Last week I watched enviously as
several many bloggers went to the White House to listen to First Lady Michelle Obama talk about the Let’s Movie! initiative. According to the web site, Let’s Move has accomplished –
- 1.6 million kids attend healthier daycare centers
- 2 million kids now have a Let’s Move! Salad Bar in their school
- Over 10 million kids attend Let’s Move! Active Schools where they strive to get 60 minutes of physical activity each day
- Over 30 million kids have access to healthier school meals
- Nearly 80 million people live in a Let’s Move! City, Town, or County
- 200 corporate partners have made commitments for a healthier America
When you add it all together, it’s working. As the First Lady said, “After so many years, childhood obesity rates have stopped rising, and rates for our youngest kids have actually started to fall. And I have no doubt that if we keep pushing forward on this issue, one day, we will look back on the food we used to feed our kids and it’ll be like looking back on the days when we didn’t wear seat belts or bike helmets or sunscreen. We’ll be like, ‘Man, can you believe we used to eat that stuff?’”
I didn’t go, so I don’t know the entire crew that went- only the shares I found. And I only saw what was shared, which included a fabulous hotel room and a kale salad demonstration.
Do you know how many ingredients there were in that?
I’m not knocking a good kale salad, but there were a lot of extra ingredients that, to working parents, are a lot of prep on a day off when they’re already cleaning, doing laundry and trying to rest and hang with the kids.
I leaned a lot while I was working and in school. It was a far different world than when I was at home with one. We relied on fast food sometimes, frozen food and occasionally I made an amazing dinner that I left to go to school and never got to eat.
I live next to Loma Linda, that was designated a ‘blue zone’ due to the amount of centenarians that live there. But it also has an obesity rate of over 40%*. Colton, which is right next door, is at 46%. My local city is at 30%.
But still, that’s around a third of adults are obese.
I’m glad that in my son’s lifetime that a change is starting and the rates for children have stopped.
I’m glad that my son will eat ‘school salad’ romaine and cucumbers and tomatoes.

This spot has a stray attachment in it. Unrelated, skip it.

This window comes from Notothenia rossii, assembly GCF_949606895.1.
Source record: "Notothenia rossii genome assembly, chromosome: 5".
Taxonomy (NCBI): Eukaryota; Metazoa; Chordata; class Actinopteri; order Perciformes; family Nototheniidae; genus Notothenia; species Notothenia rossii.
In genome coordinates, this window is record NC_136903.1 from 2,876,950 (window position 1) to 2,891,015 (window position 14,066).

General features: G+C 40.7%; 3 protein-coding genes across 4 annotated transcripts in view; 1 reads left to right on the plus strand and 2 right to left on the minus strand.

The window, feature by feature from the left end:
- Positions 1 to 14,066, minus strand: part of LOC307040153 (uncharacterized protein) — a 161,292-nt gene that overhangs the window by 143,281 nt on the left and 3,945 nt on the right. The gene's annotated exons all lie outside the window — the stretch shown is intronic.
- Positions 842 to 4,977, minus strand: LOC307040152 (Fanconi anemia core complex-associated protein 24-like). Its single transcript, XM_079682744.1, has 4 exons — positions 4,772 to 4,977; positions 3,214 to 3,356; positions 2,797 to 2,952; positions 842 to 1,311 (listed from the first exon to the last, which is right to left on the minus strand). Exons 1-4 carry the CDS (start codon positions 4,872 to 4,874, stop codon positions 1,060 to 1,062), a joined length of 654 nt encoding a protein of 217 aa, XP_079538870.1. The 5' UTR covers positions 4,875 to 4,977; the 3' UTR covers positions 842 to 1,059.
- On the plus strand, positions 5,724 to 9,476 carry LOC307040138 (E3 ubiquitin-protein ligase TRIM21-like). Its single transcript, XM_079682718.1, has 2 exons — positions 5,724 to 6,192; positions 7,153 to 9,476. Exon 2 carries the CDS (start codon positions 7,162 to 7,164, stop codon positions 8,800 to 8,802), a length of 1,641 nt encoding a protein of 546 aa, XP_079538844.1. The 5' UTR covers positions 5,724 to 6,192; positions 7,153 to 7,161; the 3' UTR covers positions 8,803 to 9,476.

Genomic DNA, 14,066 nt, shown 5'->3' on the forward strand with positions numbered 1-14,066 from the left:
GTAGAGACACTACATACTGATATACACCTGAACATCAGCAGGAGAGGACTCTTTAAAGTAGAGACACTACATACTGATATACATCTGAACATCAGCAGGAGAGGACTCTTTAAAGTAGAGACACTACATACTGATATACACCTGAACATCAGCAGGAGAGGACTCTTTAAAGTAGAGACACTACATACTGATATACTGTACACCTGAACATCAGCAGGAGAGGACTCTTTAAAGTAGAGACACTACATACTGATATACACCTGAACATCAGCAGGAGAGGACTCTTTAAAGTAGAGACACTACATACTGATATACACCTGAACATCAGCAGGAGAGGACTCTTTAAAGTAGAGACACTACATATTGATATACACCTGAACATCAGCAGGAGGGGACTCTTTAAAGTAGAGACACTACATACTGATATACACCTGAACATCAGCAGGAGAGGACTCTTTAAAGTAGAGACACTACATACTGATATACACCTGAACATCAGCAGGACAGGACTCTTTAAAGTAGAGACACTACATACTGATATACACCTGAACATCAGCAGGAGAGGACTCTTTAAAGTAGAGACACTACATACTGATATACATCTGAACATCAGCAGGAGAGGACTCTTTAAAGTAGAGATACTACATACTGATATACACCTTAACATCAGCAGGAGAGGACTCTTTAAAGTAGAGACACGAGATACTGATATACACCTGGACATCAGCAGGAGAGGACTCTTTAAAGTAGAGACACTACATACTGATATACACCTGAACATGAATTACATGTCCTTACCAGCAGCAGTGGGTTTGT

But the little ones that eat defrosted whole wheat waffles and syrup only for breakfast, washing it down with juice and milk go into class on a sugar high and always, always have a bad day.
And the parents, with all of these long recipes shoved at them to be healthy and whole – are probably feeling discouraged.
And sure, WIC helps – I was on it for a while, and bless Tillamook for being a choice, but I HAD to take home breakfast cereal to make it work most of the time, since the oatmeal options at my store didn’t fit the sizing.
I bought frozen veggies like crazy, gave them cheese and sandwiches and gave away a lot of the fruit juice that was mandatory.
When you’re on assistance, and you don’t own a car and maybe don’t even have a backyard. You can tell them to eat more vegetables. Can they get them? Are they home to prepare them for their kids?
When I explored Expo West last week, I took a good look at what was offered, and what seemed affordable, and what my boys would eat.
Those are my criteria usually when shopping – what is affordable and something I can get them to eat. My toddler is an enigma at the moment – he eats sauerkraut and vegan protein. My other son has his ups and down, but I am still proud of the day he picked the whole-wheat bagel with cream cheese over the chocolate chip cookie breakfast cereal.
But it’s more than just making them eat vegetables. Even as we planted our veggie garden, I asked my son to read the label on the organic yogurt I scored.
Every month my son;s teacher pull out a box full of food from a initiative from the produce supplier from our school .They get a sticker if they taste something new, I think. I don’t know, my son doesn’t tell me.
Just like, in kindergarten, he had no idea who the PE teacher was. She’s only there occasionally, a brightly colored blur as she races from one school to another, and kindergarten doesn’t have PE.
There’s nothing to climb on the kindergarten playground, just a slide and swings and a basketball hoop.
I try to pack his lunch as much as I can. There’s always a Capri Sun or their version of water in there, since my eldest hates to drink plain water unless he’s really thirsty. and a sandwich, almost always whole wheat.And cheese, then a snack or two or a small apple. Some of his friends have a daily Lunchables, but for 3/4 of his school it’s regularly a school -provided lunch.
I am not perfect, they are not perfect, but the small changes are making a difference.
If we can continue not only to support eating more fruits and vegetables and making them readily available, but continue to put pressure on food manufacturers to label and put in whole foods and keep their prices affordable (like Annie’s and Stonyfield!) we can make the next revolution, making prepared whole foods affordable to reverse these obesity rates for everyone.
We can continue to change labels, getting a sugar percentage in, taking the GMO’s and corn and soy products out where they are just fillers, and stop spraying pesticides on fields that don’t even need them, stop feeding antibiotics to animals who aren’t sick yet.
These are the changes my kids can’t wait for.
*according to 2010 research, http://www.vchca.org/docs/public-health/overweight_chart_hightolow_6-1-2012.pdf?sfvrsn=0